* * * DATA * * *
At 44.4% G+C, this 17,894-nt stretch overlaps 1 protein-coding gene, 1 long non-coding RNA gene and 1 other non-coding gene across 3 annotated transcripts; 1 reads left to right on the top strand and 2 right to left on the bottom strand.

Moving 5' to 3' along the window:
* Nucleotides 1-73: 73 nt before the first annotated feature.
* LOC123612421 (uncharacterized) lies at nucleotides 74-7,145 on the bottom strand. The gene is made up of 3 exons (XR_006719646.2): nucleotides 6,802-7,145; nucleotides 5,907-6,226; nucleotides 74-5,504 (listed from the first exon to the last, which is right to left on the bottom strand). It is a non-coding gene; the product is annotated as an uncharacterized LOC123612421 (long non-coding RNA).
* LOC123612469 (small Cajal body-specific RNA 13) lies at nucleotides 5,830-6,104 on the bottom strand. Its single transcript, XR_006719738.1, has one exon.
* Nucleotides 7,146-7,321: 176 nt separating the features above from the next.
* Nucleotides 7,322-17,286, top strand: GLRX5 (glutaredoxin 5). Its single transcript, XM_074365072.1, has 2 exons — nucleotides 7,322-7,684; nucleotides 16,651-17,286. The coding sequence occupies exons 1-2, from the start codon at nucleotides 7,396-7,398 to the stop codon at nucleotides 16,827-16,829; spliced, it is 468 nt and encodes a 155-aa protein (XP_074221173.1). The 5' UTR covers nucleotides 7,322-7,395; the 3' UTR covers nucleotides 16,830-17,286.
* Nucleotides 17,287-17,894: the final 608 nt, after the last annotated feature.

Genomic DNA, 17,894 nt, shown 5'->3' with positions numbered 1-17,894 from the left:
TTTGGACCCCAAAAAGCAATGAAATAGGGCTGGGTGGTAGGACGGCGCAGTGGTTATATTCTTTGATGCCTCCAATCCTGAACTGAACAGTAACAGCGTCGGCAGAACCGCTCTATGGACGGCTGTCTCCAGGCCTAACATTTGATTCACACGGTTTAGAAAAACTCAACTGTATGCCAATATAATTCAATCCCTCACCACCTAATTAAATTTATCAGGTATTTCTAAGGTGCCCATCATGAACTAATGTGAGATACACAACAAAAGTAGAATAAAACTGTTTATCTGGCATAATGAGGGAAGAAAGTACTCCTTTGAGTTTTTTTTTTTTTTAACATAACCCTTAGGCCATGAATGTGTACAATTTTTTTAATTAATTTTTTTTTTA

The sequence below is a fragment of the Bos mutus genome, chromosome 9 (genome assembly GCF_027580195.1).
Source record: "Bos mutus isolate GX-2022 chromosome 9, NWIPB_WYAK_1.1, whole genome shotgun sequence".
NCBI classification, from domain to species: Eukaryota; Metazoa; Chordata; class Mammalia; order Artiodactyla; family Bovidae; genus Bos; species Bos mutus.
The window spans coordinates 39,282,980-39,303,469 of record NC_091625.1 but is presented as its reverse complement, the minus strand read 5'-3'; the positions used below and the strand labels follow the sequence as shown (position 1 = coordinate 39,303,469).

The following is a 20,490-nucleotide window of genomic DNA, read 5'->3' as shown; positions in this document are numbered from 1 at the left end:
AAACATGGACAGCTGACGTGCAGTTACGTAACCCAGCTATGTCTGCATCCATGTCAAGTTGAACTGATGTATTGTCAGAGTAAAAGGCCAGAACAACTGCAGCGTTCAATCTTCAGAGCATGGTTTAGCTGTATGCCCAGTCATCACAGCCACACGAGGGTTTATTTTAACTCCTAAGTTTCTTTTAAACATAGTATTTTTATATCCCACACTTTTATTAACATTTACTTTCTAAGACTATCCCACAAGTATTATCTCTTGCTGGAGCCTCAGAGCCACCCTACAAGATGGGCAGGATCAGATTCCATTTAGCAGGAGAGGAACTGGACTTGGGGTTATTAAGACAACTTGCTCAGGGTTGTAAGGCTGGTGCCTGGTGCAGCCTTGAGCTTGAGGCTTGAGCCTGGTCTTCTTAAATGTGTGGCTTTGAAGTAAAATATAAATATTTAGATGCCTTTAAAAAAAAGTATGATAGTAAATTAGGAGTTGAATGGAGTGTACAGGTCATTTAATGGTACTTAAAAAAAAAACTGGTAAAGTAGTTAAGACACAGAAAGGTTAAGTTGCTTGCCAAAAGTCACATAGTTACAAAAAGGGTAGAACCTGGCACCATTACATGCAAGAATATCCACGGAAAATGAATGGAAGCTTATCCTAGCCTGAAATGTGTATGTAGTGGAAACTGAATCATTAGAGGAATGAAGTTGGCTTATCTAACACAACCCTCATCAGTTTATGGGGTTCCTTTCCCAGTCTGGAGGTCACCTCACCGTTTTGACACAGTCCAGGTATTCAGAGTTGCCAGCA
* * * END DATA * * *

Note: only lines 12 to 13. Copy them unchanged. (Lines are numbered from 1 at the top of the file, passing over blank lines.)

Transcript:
Source record: "Bos mutus isolate GX-2022 chromosome 9, NWIPB_WYAK_1.1, whole genome shotgun sequence".
NCBI classification, from domain to species: Eukaryota; Metazoa; Chordata; class Mammalia; order Artiodactyla; family Bovidae; genus Bos; species Bos mutus.